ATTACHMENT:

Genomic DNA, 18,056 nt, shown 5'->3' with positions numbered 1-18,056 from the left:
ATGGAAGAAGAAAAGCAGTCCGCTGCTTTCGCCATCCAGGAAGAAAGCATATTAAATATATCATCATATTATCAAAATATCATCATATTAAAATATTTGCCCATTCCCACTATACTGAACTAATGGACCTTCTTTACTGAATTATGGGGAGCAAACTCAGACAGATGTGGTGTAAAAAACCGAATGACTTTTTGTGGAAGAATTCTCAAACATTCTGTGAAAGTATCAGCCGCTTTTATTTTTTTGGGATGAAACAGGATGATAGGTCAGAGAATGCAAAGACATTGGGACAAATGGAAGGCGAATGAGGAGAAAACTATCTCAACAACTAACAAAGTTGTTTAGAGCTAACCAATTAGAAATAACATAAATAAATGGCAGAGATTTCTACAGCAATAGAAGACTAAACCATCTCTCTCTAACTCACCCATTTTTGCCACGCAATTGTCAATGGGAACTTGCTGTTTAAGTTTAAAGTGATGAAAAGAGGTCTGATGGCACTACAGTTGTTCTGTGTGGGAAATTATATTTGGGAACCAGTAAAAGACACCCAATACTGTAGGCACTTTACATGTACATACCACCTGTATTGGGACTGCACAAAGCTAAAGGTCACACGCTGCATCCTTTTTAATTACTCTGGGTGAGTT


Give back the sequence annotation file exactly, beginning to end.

Genomic DNA, 18,056 nt, shown 5'->3' with positions numbered 1-18,056 from the left:
ATGGAAGAAGAAAAGCAGTCCGCTGCTTTCGCCATCCAGGAAGAAAGCATATTAAATATATCATCATATTATCAAAATATCATCATATTAAAATATTTGCCCATTCCCACTATACTGAACTAATGGACCTTCTTTACTGAATTATGGGGAGCAAACTCAGACAGATGTGGTGTAAAAAACCGAATGACTTTTTGTGGAAGAATTCTCAAACATTCTGTGAAAGTATCAGCCGCTTTTATTTTTTTGGGATGAAACAGGATGATAGGTCAGAGAATGCAAAGACATTGGGACAAATGGAAGGCGAATGAGGAGAAAACTATCTCAACAACTAACAAAGTTGTTTAGAGCTAACCAATTAGAAATAACATAAATAAATGGCAGAGATTTCTACAGCAATAGAAGACTAAACCATCTCTCTCTAACTCACCCATTTTTGCCACGCAATTGTCAATGGGAACTTGCTGTTTAAGTTTAAAGTGATGAAAAGAGGTCTGATGGCACTACAGTTGTTCTGTGTGGGAAATTATATTTGGGAACCAGTAAAAGACACCCAATACTGTAGGCACTTTACATGTACATACCACCTGTATTGGGACTGCACAAAGCTAAAGGTCACACGCTGCATCCTTTTTAATTACTCTGGGTGAGTT